Materials science specialist Dow has launched a pilot project in Nigeria to recycle water sachets.
The project is called ReflexNG and via this initiative, Dow hopes to divert around 300 million sachets that would otherwise end up in the environment or landfill, into recycling applications. The combined plastics waste is estimated to be in the region of 600 tonnes.
Centred on Lagos, the project also plans to promote sustainability to small and medium-sized waste businesses.
Beyond the pilot phase, which runs to February 2021, Dow (@DowNewsroom),plans scale up the project to recover quantities of flexible packaging with potential for replication across the region.
Overall, it aims to make a viable business case for the use of recyclate in non-food primary packaging applications.
Working in partnership with Omnik, RecylePoints and the Lagos Business School (LBS) Sustainability Centre, the pilot programme will show how water sachets can be collected and recycled to be used in new, quality packaging applications.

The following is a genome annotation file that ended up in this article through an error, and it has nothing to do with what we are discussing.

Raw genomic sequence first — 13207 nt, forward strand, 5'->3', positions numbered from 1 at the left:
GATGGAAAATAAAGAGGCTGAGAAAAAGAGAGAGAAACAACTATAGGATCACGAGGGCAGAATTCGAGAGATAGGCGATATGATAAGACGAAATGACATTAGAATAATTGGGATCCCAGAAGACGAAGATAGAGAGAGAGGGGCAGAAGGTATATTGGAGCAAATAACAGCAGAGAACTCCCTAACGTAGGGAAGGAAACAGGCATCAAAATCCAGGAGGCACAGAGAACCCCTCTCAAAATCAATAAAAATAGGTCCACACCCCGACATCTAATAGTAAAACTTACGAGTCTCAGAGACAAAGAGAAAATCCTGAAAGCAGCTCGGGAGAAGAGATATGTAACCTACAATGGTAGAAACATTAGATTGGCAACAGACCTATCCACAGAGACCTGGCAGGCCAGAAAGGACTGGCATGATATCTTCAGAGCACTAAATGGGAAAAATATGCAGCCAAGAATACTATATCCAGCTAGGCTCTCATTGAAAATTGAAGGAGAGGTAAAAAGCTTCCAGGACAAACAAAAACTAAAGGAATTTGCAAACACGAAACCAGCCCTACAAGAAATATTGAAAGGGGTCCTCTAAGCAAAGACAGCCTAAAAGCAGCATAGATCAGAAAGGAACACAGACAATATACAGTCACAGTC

An estimated 19% of the Nigerian population does not have access to clean, safe drinking water, according to resource organisation Global Waters.
Water sachets are recognised as providing an affordable and readily available source of drinking water for the country’s citizens, particularly in heavily populated urban environments like Lagos. However, their widespread consumption has led to the unintended consequence of environmental pollution and can block drains.
“Currently, more than 90% of waste generated in Africa is disposed at uncontrolled dumpsites and landfills. Through our partnerships with Nigerian enterprises, academic institutions and local industry associations, we are making significant strides in addressing the crises of plastic waste and proving that the material does have intrinsic value,” said Adwoa Coleman, Dow’s Africa Sustainability and Advocacy Manager for Packaging and Specialty Plastics.
In relation to this project, the water sachets will be collected by waste management firm RecyclePoints, which uses kiosks, a phone app and employs waste pickers to collect waste that can be recycled.
The kiosks act as a ‘bring-back’ focal point for the community to return waste in exchange for groceries, mobile phone credits, cash and other useful items.